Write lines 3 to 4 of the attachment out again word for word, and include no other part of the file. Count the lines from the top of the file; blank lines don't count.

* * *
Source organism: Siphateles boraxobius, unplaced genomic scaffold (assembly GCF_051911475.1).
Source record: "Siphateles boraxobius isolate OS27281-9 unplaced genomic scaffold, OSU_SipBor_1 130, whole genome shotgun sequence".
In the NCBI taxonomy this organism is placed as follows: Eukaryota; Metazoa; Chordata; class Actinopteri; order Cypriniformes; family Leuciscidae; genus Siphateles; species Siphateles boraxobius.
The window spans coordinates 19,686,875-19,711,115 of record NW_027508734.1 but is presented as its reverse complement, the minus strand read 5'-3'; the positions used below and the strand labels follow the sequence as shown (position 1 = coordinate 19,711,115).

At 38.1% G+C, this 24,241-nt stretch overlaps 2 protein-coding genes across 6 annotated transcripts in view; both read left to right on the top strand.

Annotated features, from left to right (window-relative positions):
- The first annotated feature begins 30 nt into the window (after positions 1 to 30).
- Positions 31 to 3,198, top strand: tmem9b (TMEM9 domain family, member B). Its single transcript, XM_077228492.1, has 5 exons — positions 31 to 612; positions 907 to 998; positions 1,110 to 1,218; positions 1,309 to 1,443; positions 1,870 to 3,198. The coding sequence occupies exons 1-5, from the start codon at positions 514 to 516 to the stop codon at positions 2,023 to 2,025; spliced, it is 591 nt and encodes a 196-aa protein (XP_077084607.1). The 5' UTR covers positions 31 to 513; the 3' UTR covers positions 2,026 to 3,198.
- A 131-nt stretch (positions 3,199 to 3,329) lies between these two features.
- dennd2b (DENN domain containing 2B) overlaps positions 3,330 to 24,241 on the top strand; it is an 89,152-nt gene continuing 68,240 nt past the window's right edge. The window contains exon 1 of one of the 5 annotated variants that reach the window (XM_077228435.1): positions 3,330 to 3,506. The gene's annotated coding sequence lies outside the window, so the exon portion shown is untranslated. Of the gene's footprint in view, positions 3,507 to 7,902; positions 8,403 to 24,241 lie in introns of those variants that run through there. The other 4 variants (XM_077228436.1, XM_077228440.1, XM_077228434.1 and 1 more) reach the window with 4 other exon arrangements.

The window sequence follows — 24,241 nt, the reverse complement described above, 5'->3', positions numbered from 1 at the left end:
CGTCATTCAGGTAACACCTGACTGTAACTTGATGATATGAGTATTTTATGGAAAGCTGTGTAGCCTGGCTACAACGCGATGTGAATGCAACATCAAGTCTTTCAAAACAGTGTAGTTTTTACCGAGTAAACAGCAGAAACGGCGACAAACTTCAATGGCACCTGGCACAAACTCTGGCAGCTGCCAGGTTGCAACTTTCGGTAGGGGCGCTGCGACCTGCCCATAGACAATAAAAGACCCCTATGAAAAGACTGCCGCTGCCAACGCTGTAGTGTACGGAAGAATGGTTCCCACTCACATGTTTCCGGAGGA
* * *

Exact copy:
In the NCBI taxonomy this organism is placed as follows: Eukaryota; Metazoa; Chordata; class Actinopteri; order Cypriniformes; family Leuciscidae; genus Siphateles; species Siphateles boraxobius.
The window spans coordinates 19,686,875-19,711,115 of record NW_027508734.1 but is presented as its reverse complement, the minus strand read 5'-3'; the positions used below and the strand labels follow the sequence as shown (position 1 = coordinate 19,711,115).